Unless you’ve been under a rock, you’ve probably seen an advertisement on tv or the internet for this gizmo.
I was super excited when someone in my local community ordered one and then returned to Target. I watched it languish on the clearance rack until it was 80% off the original price, because I’m ok with sacrificing that amount on the alter of scientific curiosity.
When you open the box, it comes in several pieces and with some written instructions. The video instructions are much more helpful to assemble it. They’ll also give you a good idea of the WORK required to put the thing together.
It probably took me 30-45 minutes to put the thing together. (I’m not very mechanically inclined.)
Now comes the fitting.
May I reiterate, that as a physical therapist I’m trained to fit assistive devices and analyze walking patterns with assistive devices. I had a hard time with this one. It was the thigh supports that gave me the trouble– getting it angled right to where it was supportive, but not creating an inefficient gait pattern. I used a long mirror, so I could see what my leg was doing as I was walking and made adjustments as necessary. Again, a professional had a hard time getting it right the first time.
Now, to walk!
Once I set the thing up and fiddled around adjusting it some, I really liked the device. I like the hands free nature, which I could see would be very valuable to the person who needs to be able to go to work or school and be independent in doing so. This would be a lot easier doing stairs than crutches. (I lived on the second floor in college with no elevator and had to be on crutches. I left the house as little as possible, because it was so tedious.) I appreciated that the foot has a Vibram sole– the same sole as my hiking shoes. I wasn’t so sure about sit-to-stands, but this video addresses that issue.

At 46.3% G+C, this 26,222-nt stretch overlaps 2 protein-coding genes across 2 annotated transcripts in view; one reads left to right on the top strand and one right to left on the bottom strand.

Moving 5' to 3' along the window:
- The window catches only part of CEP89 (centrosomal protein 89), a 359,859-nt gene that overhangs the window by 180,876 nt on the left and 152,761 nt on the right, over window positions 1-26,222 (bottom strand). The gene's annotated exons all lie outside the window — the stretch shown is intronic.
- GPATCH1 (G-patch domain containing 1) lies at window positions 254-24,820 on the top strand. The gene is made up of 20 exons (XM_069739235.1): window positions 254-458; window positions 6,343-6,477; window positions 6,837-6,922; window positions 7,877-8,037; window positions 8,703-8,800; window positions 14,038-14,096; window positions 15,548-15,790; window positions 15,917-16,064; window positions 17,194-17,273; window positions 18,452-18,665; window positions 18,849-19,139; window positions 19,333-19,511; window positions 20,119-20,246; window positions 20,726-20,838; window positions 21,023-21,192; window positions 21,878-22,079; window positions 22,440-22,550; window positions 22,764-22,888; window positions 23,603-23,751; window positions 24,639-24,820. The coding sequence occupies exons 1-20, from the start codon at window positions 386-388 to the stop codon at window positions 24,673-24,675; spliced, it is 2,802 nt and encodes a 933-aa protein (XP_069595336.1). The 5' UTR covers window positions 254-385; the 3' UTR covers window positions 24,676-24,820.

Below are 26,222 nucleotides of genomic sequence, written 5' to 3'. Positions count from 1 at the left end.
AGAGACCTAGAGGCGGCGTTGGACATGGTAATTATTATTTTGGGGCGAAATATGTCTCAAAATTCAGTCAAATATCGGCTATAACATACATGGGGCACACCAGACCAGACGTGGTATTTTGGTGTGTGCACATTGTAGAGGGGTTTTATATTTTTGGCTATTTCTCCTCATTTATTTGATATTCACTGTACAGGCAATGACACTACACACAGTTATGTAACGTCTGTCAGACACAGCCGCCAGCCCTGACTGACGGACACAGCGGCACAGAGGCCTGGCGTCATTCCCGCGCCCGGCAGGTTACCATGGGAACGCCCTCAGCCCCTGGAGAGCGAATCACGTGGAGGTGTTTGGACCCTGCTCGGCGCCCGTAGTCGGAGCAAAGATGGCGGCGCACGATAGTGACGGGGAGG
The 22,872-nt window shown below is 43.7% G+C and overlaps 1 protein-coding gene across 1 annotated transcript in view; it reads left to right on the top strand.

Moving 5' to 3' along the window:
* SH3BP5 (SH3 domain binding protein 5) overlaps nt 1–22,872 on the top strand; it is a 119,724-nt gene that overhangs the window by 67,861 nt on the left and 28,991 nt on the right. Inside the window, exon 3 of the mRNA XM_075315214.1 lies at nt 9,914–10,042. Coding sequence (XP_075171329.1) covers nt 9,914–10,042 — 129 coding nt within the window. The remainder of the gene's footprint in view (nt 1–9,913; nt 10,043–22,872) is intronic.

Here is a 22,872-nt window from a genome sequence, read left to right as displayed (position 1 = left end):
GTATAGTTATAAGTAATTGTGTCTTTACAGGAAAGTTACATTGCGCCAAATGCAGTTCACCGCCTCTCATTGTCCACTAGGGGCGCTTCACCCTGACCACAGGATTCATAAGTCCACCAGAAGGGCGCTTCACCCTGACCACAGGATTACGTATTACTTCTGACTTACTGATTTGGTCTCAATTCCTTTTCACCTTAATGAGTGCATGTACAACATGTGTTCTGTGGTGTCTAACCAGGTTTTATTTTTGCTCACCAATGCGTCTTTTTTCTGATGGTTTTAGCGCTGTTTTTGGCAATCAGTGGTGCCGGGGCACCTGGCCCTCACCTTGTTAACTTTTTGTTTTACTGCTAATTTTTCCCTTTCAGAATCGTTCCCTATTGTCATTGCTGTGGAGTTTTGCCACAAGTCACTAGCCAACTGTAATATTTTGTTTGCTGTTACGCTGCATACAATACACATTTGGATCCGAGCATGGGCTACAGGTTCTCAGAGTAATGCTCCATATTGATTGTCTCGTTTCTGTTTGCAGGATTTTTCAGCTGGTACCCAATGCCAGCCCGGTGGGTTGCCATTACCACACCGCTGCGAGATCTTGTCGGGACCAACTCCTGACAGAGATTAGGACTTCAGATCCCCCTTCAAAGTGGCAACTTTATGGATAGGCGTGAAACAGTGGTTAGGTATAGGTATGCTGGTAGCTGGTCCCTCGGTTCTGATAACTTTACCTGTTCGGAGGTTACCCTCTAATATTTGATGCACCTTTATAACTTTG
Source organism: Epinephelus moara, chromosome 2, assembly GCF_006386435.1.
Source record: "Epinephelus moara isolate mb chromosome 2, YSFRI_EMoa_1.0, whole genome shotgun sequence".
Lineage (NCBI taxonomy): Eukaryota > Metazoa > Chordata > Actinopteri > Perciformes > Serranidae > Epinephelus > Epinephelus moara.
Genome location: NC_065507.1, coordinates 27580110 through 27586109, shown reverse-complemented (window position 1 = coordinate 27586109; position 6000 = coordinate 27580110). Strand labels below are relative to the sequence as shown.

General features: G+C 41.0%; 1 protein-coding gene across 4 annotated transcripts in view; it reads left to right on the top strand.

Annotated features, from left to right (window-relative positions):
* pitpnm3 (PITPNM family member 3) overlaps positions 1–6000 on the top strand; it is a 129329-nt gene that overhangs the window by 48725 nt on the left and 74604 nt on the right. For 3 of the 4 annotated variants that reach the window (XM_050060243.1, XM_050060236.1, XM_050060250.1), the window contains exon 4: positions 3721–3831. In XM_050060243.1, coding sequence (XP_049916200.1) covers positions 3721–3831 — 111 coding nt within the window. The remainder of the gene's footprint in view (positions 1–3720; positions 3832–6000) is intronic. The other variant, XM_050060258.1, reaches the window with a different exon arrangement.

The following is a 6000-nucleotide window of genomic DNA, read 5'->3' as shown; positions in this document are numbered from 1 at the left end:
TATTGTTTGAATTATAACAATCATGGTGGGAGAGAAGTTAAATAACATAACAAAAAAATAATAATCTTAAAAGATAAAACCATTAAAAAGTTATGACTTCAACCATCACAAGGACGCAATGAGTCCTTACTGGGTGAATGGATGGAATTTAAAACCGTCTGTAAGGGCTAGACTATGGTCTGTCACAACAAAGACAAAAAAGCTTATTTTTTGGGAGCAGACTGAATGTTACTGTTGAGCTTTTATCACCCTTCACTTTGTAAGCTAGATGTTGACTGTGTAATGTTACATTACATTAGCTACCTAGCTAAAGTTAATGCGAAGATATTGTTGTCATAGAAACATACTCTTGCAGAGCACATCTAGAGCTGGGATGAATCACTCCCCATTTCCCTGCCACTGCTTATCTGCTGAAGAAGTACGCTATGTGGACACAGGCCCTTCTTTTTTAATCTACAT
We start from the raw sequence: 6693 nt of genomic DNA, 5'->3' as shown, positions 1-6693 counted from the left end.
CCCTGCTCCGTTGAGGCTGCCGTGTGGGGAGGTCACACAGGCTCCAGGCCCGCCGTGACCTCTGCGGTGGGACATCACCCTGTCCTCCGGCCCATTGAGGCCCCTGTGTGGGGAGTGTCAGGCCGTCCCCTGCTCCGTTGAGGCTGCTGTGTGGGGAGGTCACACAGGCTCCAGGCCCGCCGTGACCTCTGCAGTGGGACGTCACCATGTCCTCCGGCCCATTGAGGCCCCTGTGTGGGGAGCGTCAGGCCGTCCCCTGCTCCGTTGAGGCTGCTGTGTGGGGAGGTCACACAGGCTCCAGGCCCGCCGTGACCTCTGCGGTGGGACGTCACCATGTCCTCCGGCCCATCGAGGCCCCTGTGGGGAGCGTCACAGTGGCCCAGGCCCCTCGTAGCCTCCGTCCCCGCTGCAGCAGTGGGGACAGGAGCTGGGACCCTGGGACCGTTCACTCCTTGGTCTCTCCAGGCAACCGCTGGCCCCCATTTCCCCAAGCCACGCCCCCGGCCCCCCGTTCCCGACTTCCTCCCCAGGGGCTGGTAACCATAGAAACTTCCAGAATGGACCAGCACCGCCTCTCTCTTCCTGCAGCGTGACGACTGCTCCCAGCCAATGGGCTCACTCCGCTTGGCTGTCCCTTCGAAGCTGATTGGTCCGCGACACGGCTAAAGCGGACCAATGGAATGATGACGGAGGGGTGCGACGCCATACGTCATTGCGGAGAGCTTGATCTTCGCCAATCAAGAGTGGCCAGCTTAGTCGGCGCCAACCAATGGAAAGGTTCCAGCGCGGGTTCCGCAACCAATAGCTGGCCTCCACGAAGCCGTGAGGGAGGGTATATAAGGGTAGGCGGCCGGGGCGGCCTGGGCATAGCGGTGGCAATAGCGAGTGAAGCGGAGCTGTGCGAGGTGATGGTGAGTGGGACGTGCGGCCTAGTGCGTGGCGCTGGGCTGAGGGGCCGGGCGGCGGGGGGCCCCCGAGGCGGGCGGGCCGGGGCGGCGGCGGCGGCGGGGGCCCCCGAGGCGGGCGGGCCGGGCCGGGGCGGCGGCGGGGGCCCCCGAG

This device is only useful for a select group of people.
You must have normal balance prior to your injury in order to be able to use this safely. iWalk defines “normal balance” as prior to injury, able to climb stairs without a rail at normal speed and able to balance on 1 foot for 30 seconds.
You can’t have an external fixator on the lower leg, as it could be misplaced with the pressure.
Be between 4’10” and 6’6″ and 275 pounds or less. Even at those heights particular leg lengths apply: upper leg 12-18″, lower leg 13.75-20″ and total leg length 25-75-38″.
And most importantly, be patient enough to put it together, fit it and gait train. Which all together took me about 1.5 hours.
Overall, I had fun being a peg-legged pirate for a day, but getting the thing together and fit appropriately was not so fun.